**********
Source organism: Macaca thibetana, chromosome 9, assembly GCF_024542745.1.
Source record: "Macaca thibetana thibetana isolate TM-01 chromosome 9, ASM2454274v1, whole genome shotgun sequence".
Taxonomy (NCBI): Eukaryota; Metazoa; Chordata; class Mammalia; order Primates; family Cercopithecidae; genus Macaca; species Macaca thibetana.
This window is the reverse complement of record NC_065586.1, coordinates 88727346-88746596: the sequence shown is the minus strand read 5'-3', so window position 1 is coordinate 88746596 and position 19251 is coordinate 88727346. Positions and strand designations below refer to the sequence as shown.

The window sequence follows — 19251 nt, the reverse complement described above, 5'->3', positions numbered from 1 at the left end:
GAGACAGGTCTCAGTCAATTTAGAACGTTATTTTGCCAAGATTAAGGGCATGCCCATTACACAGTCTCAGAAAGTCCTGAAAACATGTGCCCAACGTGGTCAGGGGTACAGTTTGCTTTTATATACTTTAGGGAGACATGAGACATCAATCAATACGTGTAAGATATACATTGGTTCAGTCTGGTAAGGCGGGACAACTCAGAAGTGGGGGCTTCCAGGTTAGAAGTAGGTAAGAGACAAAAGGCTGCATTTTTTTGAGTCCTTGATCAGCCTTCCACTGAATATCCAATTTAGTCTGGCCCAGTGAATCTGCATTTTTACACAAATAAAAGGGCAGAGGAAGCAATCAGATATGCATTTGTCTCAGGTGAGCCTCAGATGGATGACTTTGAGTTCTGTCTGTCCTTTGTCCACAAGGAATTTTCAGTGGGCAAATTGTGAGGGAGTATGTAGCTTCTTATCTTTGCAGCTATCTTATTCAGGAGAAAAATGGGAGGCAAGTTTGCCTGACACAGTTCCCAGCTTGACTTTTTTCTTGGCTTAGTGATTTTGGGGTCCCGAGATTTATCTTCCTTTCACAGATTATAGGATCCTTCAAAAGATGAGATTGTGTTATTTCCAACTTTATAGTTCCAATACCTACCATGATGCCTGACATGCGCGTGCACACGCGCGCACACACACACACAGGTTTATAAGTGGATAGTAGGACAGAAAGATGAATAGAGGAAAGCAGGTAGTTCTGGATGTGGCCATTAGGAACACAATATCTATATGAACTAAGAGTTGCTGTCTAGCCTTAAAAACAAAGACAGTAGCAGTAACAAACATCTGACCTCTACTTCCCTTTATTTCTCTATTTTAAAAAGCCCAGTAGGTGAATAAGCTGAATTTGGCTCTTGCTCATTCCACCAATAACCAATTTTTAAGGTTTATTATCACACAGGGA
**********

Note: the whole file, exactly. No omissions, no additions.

Source organism: Macaca thibetana, chromosome 9, assembly GCF_024542745.1.
Source record: "Macaca thibetana thibetana isolate TM-01 chromosome 9, ASM2454274v1, whole genome shotgun sequence".
Taxonomy (NCBI): Eukaryota; Metazoa; Chordata; class Mammalia; order Primates; family Cercopithecidae; genus Macaca; species Macaca thibetana.
This window is the reverse complement of record NC_065586.1, coordinates 88727346-88746596: the sequence shown is the minus strand read 5'-3', so window position 1 is coordinate 88746596 and position 19251 is coordinate 88727346. Positions and strand designations below refer to the sequence as shown.

The window sequence follows — 19251 nt, the reverse complement described above, 5'->3', positions numbered from 1 at the left end:
GAGACAGGTCTCAGTCAATTTAGAACGTTATTTTGCCAAGATTAAGGGCATGCCCATTACACAGTCTCAGAAAGTCCTGAAAACATGTGCCCAACGTGGTCAGGGGTACAGTTTGCTTTTATATACTTTAGGGAGACATGAGACATCAATCAATACGTGTAAGATATACATTGGTTCAGTCTGGTAAGGCGGGACAACTCAGAAGTGGGGGCTTCCAGGTTAGAAGTAGGTAAGAGACAAAAGGCTGCATTTTTTTGAGTCCTTGATCAGCCTTCCACTGAATATCCAATTTAGTCTGGCCCAGTGAATCTGCATTTTTACACAAATAAAAGGGCAGAGGAAGCAATCAGATATGCATTTGTCTCAGGTGAGCCTCAGATGGATGACTTTGAGTTCTGTCTGTCCTTTGTCCACAAGGAATTTTCAGTGGGCAAATTGTGAGGGAGTATGTAGCTTCTTATCTTTGCAGCTATCTTATTCAGGAGAAAAATGGGAGGCAAGTTTGCCTGACACAGTTCCCAGCTTGACTTTTTTCTTGGCTTAGTGATTTTGGGGTCCCGAGATTTATCTTCCTTTCACAGATTATAGGATCCTTCAAAAGATGAGATTGTGTTATTTCCAACTTTATAGTTCCAATACCTACCATGATGCCTGACATGCGCGTGCACACGCGCGCACACACACACACAGGTTTATAAGTGGATAGTAGGACAGAAAGATGAATAGAGGAAAGCAGGTAGTTCTGGATGTGGCCATTAGGAACACAATATCTATATGAACTAAGAGTTGCTGTCTAGCCTTAAAAACAAAGACAGTAGCAGTAACAAACATCTGACCTCTACTTCCCTTTATTTCTCTATTTTAAAAAGCCCAGTAGGTGAATAAGCTGAATTTGGCTCTTGCTCATTCCACCAATAACCAATTTTTAAGGTTTATTATCACACAGGGA